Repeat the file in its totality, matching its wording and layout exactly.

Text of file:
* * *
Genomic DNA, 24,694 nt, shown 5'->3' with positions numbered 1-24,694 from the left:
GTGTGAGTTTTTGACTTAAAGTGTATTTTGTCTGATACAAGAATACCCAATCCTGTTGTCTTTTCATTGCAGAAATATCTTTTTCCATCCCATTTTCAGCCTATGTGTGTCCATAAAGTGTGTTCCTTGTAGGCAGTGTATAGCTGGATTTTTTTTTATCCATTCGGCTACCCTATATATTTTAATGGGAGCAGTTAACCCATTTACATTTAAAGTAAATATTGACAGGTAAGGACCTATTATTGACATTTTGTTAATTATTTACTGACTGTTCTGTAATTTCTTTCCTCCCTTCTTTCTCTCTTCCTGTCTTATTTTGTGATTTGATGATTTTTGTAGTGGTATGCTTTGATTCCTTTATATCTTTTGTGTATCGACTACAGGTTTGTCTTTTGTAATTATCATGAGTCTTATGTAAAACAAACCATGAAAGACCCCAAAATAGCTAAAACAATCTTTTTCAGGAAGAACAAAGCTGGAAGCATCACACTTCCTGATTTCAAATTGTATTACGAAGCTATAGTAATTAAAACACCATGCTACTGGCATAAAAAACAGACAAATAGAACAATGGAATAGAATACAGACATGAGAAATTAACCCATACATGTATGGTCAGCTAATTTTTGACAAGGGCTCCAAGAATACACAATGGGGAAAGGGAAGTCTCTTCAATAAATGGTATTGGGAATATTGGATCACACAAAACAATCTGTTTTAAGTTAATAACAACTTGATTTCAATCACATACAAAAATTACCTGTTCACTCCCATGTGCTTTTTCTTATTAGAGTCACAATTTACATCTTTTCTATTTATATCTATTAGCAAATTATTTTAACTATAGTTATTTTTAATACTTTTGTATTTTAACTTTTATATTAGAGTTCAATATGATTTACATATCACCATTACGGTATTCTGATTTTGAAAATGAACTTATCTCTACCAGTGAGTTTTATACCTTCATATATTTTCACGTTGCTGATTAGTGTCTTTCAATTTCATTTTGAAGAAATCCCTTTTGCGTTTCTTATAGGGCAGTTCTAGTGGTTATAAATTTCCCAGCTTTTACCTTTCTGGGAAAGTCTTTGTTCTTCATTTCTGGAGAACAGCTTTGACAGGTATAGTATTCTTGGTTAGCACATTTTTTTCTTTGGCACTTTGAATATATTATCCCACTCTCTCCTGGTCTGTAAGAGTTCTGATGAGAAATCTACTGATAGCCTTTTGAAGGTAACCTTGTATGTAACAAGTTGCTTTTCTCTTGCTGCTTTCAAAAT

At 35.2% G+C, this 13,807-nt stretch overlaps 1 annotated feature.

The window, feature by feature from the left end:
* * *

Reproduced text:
Genomic DNA, 24,694 nt, shown 5'->3' with positions numbered 1-24,694 from the left:
GTGTGAGTTTTTGACTTAAAGTGTATTTTGTCTGATACAAGAATACCCAATCCTGTTGTCTTTTCATTGCAGAAATATCTTTTTCCATCCCATTTTCAGCCTATGTGTGTCCATAAAGTGTGTTCCTTGTAGGCAGTGTATAGCTGGATTTTTTTTTATCCATTCGGCTACCCTATATATTTTAATGGGAGCAGTTAACCCATTTACATTTAAAGTAAATATTGACAGGTAAGGACCTATTATTGACATTTTGTTAATTATTTACTGACTGTTCTGTAATTTCTTTCCTCCCTTCTTTCTCTCTTCCTGTCTTATTTTGTGATTTGATGATTTTTGTAGTGGTATGCTTTGATTCCTTTATATCTTTTGTGTATCGACTACAGGTTTGTCTTTTGTAATTATCATGAGTCTTATGTAAAACAAACCATGAAAGACCCCAAAATAGCTAAAACAATCTTTTTCAGGAAGAACAAAGCTGGAAGCATCACACTTCCTGATTTCAAATTGTATTACGAAGCTATAGTAATTAAAACACCATGCTACTGGCATAAAAAACAGACAAATAGAACAATGGAATAGAATACAGACATGAGAAATTAACCCATACATGTATGGTCAGCTAATTTTTGACAAGGGCTCCAAGAATACACAATGGGGAAAGGGAAGTCTCTTCAATAAATGGTATTGGGAATATTGGATCACACAAAACAATCTGTTTTAAGTTAATAACAACTTGATTTCAATCACATACAAAAATTACCTGTTCACTCCCATGTGCTTTTTCTTATTAGAGTCACAATTTACATCTTTTCTATTTATATCTATTAGCAAATTATTTTAACTATAGTTATTTTTAATACTTTTGTATTTTAACTTTTATATTAGAGTTCAATATGATTTACATATCACCATTACGGTATTCTGATTTTGAAAATGAACTTATCTCTACCAGTGAGTTTTATACCTTCATATATTTTCACGTTGCTGATTAGTGTCTTTCAATTTCATTTTGAAGAAATCCCTTTTGCGTTTCTTATAGGGCAGTTCTAGTGGTTATAAATTTCCCAGCTTTTACCTTTCTGGGAAAGTCTTTGTTCTTCATTTCTGGAGAACAGCTTTGACAGGTATAGTATTCTTGGTTAGCACATTTTTTTCTTTGGCACTTTGAATATATTATCCCACTCTCTCCTGGTCTGTAAGAGTTCTGATGAGAAATCTACTGATAGCCTTTTGAAGGTAACCTTGTATGTAACAAGTTGCTTTTCTCTTGCTGCTTTCAAAAT

At 35.2% G+C, this 13,807-nt stretch overlaps 1 annotated feature.

The window, feature by feature from the left end: